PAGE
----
Lay3rs – The Ultimaker 2, 3D printer

While it’s not yet possible to fabricate electrical components like motors, sensors or even electronics using 3D printing, it’s entirely possible to 3D print drone parts like the frame, landing gear, and propellers. And these are usually the parts that break easily. Which makes 3D printing the perfect solution for them.

What is the benefit of 3D printed drone parts? If you’re not an experienced RC pilot, crashing and breaking parts of your aerial vehicle can be expensive. Instead of buying new parts, you can 3D print your own spare parts as needed. Thanks to our partner Lay3rs we have the opportunity to use our very own 3D printer. With our own 3D printer to hand, part designs can be easily upgraded and further developed to improve the performance of our drone. On top of that, 3D printed drone parts are quickly interchangeable, and we can do it ourselves. Building our own drone out of 3D printed parts serves as a great opportunity to learn about how it works and how it reacts to modifications we make.

Aside from vital components, there is a huge variety of extra things to add to our drone. We used the 3D printer for example to add more sensors to the system to make it more aware of its environment. When we wanted to test how different sensors compare when mounted on a drone it is easy to use 3D printed mounts in order to quickly interchange the sensor. Thereby more tests can be executed, and a better decision can be made. Even when we are not using the 3D printer for drone parts we use it for other useful tools like for example a business card holder.

One thing which makes our drone unique is the gripper underneath it. Since this is so uncommon there are no off the shelf grippers available on the market which meet the requirements we need. A 3D printer has made it possible for us to design and produce different grippers ourselves which are light enough to be suited for a drone.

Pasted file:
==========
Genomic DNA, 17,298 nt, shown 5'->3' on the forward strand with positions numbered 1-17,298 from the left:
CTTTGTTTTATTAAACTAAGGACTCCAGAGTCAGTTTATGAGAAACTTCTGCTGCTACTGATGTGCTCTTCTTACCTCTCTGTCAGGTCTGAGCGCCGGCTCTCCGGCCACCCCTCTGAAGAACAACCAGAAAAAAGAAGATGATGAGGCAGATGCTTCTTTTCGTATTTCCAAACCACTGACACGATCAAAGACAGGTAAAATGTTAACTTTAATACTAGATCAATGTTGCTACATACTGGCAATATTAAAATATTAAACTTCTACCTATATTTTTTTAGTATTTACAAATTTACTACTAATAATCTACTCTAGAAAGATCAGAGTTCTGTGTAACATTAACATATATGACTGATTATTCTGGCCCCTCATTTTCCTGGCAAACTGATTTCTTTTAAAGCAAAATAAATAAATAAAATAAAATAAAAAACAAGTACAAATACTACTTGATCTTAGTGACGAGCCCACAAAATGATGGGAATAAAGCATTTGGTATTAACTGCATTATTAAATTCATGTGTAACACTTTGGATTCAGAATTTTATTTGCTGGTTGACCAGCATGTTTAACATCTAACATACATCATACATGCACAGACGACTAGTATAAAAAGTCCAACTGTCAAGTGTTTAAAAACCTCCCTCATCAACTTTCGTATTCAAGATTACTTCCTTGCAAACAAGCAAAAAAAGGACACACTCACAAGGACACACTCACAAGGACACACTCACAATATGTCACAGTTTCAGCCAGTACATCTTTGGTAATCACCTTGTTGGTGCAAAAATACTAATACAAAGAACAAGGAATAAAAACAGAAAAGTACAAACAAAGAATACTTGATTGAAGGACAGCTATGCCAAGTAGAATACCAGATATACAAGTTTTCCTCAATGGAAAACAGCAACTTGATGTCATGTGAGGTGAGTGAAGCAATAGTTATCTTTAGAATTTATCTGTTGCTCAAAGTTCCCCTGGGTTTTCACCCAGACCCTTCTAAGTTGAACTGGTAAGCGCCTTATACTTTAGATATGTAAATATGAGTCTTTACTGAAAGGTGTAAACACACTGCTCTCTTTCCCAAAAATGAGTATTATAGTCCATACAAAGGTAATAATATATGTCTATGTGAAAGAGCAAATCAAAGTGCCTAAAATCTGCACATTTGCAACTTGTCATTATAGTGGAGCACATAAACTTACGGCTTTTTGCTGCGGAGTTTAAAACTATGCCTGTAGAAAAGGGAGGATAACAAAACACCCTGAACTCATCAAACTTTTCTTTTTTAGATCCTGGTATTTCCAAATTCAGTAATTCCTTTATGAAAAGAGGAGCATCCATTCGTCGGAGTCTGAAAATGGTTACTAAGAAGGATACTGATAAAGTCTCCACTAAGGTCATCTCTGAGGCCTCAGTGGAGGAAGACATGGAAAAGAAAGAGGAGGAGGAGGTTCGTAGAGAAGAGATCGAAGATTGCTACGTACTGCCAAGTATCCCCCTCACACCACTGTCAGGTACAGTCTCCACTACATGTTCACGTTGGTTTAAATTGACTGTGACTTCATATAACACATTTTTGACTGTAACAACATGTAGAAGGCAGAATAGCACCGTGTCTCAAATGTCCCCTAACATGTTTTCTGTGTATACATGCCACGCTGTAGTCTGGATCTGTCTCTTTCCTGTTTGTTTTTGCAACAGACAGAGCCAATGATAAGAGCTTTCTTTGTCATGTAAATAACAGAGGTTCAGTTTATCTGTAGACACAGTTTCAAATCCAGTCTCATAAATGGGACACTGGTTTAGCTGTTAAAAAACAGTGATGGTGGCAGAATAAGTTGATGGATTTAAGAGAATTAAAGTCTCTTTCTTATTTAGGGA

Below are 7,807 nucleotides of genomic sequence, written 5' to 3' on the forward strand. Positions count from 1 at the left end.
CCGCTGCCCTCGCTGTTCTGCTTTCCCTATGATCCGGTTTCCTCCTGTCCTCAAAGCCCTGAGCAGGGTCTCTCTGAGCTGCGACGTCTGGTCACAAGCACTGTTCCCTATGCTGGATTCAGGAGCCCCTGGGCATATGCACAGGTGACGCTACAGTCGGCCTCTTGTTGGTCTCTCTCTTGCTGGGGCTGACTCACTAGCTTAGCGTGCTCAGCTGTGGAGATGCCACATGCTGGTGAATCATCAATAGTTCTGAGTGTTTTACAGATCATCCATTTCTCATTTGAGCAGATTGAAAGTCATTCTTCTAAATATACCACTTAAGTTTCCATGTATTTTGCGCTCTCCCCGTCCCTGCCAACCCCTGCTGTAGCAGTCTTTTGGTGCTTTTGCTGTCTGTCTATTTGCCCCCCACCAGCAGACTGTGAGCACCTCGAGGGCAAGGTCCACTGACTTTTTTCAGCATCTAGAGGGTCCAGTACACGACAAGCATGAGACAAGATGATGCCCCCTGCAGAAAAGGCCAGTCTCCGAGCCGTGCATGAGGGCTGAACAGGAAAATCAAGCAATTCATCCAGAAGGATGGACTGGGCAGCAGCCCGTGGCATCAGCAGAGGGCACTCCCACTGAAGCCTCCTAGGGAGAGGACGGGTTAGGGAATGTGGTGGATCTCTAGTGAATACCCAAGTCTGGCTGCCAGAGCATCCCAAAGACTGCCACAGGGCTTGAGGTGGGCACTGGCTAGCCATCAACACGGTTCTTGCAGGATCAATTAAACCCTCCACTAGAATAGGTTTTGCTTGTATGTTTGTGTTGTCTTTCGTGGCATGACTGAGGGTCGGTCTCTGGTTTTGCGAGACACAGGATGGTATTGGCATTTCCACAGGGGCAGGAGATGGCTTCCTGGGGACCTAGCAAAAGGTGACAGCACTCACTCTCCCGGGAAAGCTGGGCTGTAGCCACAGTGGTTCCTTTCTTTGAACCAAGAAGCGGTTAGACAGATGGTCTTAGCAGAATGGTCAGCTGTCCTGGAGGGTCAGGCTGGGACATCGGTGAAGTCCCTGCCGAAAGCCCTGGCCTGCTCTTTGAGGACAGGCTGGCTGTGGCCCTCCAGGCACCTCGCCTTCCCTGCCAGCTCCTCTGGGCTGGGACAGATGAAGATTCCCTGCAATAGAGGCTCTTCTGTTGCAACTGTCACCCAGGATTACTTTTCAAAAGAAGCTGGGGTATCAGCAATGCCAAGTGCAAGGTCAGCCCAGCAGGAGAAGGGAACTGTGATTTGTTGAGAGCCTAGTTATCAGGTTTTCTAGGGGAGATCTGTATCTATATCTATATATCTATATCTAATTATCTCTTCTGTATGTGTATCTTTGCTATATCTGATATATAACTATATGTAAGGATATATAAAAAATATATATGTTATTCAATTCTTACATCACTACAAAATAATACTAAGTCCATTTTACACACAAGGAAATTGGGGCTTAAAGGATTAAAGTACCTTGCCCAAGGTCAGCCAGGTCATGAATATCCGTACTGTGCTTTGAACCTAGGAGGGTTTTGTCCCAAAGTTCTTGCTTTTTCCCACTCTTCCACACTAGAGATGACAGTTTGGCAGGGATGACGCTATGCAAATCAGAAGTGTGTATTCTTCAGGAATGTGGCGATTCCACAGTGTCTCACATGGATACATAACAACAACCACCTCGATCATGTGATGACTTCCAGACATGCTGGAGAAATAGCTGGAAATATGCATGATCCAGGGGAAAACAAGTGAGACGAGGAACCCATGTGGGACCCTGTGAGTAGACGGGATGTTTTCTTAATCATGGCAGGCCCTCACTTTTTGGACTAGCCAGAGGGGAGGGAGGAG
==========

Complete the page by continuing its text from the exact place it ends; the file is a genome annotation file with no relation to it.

We can conclude that a 3D printer is a must have for Blue Jay or any other project with the need to quickly iterate their product.

From care assistant to lifesaver: raising a drone with added social value

 

“I may be more experienced, but these young people come with fresh ideas. We learn from each other.”

Foto: Bram Saeys TU/e

Take a team of smart students from the Eindhoven University of Technology (TU/e) with a vision to develop an autonomous drone that adds real value in healthcare andrelated fields, make them aware of the ever-present threat of children drowning in swimming pools and you’ve got a challenge to get passionate about.

Despite the best efforts of thousands of well-trained lifesaving professionals and volunteers, on average each year 60 people will suffer injuries as a result of almost drowning in Dutch swimming pools, and 2 will actually drown. By far the most common group of victims is children.

According to Anja de Brouwer, a long-serving volunteer at the ‘Eindhovense Reddingsbrigade’ (the life rescue volunteers service in Eindhoven), who is trained to realistically simulate accident victims, “When a child’s drowning they usually don’t shout or wave their arms as you’d expect. It just goes quiet and, before you know it, you’ve lost them.”

Serious roles

Anja is one of the many volunteers who recently took part in a large-scale event at the Pieter van den Hoogenband Swimming Stadium organized by the rescue service to help the Blue Jay Eindhoven team develop a drone that can assist lifeguards by performing three key tasks: monitoring activity in a busy pool, detecting a swimmer in distress and responding appropriately.

During the evening, eight cameras continuously film the volunteers as they simulate drowning people. “To learn how to detect which movements mean someone may be in trouble rather than playing, the drone must be shown lots of different videos of drowning people,” explains Liza Boormans, the Blue Jay team manager. “Once it has enough data, it can recognize and detect drowning behavior itself.” Thankfully, film footage of people really drowning is rare. Hence the need to film the LOTUS volunteers role-playing victims.

Not waving but drowning